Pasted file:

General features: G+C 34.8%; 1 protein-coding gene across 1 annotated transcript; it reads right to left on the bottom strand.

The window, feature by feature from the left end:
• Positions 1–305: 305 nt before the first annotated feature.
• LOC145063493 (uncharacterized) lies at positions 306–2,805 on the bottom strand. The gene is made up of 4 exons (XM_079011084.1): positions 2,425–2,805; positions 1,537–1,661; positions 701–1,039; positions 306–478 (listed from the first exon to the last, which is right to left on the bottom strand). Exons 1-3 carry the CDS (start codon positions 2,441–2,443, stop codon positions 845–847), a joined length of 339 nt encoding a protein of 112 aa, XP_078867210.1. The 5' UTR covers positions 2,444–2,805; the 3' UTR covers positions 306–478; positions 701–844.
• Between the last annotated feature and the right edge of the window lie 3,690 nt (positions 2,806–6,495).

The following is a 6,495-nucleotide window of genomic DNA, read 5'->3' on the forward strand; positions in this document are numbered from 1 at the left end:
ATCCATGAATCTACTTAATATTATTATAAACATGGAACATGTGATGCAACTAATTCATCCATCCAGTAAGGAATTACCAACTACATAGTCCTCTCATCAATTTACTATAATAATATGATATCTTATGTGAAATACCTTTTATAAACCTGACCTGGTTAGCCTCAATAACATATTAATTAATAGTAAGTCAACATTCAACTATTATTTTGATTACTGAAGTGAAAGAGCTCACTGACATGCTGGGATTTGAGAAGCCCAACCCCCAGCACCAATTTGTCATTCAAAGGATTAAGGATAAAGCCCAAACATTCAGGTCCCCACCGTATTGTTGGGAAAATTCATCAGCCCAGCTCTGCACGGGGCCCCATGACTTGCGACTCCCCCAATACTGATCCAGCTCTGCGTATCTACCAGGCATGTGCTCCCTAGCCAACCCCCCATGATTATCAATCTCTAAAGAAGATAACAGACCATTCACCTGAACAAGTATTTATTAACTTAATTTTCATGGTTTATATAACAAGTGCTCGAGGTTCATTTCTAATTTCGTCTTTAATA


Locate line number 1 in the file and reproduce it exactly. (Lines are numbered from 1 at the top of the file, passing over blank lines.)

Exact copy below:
General features: G+C 34.8%; 1 protein-coding gene across 1 annotated transcript; it reads right to left on the bottom strand.